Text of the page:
Take Five With Rep. Sue Myrick
Posted at 7:33 p.m. on Dec. 3, 2012
(Tom Williams/CQ Roll Call File Photo)
It’s time for Take Five, when HOH sits down to chat with a member of Congress over five fun questions. This week, retiring Rep. Sue Myrick, R-N.C., talks about leaving Washington and giving back.
Q: What are your plans after Congress?
A: I want to work part time from home, and I’m not going to lobby and I’m not going to live in D.C. I want to do something where I feel like I can still make a difference on issues I care about. I look forward to a normal life where I don’t work 18 hours a day, 7 days a week. I’m looking forward to spending more time with my grandkids, if they have a play or a game.
Q: You were mayor of Charlotte before serving in the House. What was the biggest adjustment in your transition from mayor to legislator?
A: When I was mayor, I had a bully pulpit and I only had 11 council members. I had a small number of people to convince when I had an idea, but in Congress, you’re one of 535 people so you have to build such big coalitions to pass a piece of legislation.
Q: You never got a chance to finish college. If you could have gone back, what would you have majored in? Why?
A: I worked my first year in college, and my parents came to me and said we want to use this money to pay for your three brothers’ education. They said you’re just going to get married anyway, so I went to work and got my education in the school of hard knocks. I always wanted to be an attorney — that’s what I saw as a way to help people and solve problems, but instead I ended up going into public service helping people solve problems, which has been a joy.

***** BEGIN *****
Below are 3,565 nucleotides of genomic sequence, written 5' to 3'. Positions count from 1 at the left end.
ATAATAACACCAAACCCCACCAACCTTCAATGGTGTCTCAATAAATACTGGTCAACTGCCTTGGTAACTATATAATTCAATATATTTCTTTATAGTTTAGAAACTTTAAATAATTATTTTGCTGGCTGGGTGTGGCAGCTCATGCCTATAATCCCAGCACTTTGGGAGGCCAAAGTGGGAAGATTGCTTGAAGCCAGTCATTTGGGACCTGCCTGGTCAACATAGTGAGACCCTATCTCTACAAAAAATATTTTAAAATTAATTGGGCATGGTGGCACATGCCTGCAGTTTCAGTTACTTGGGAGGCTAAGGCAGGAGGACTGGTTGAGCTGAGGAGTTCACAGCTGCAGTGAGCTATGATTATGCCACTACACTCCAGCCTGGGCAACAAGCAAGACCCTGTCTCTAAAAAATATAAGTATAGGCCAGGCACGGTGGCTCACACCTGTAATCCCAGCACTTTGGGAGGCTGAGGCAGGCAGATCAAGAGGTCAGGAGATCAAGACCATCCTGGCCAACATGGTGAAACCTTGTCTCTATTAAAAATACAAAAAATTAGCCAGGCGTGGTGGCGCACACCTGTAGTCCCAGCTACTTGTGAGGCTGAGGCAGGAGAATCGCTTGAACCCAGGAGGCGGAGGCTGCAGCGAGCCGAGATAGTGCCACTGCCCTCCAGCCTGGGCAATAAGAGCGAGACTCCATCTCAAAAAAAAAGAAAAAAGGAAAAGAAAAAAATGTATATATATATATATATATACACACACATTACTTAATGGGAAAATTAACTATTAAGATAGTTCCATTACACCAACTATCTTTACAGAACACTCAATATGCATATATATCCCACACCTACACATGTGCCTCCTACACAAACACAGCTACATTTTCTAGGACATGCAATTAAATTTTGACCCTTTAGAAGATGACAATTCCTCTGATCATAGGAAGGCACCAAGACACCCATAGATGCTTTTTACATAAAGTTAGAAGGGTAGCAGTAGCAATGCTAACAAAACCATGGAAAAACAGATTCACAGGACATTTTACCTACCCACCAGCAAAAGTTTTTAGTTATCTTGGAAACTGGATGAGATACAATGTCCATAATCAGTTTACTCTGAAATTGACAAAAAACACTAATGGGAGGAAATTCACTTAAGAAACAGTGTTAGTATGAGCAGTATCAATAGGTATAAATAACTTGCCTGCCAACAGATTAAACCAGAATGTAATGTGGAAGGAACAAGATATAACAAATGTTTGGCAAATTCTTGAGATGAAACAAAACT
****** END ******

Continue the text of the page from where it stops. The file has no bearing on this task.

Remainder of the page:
Q: If you had won the $580 million Powerball jackpot, what would you have done with the money?
A: I would put money away for my great-grandchildren for their college education, and I would give it away. You know the guy who goes around and gives cash money to help people at Christmas time? Or someone who anonymously helps a program that’s struggling in their community?
Q: What’s your favorite book, political or otherwise?
A: Most of my life, my favorite book was “Gone with the Wind.”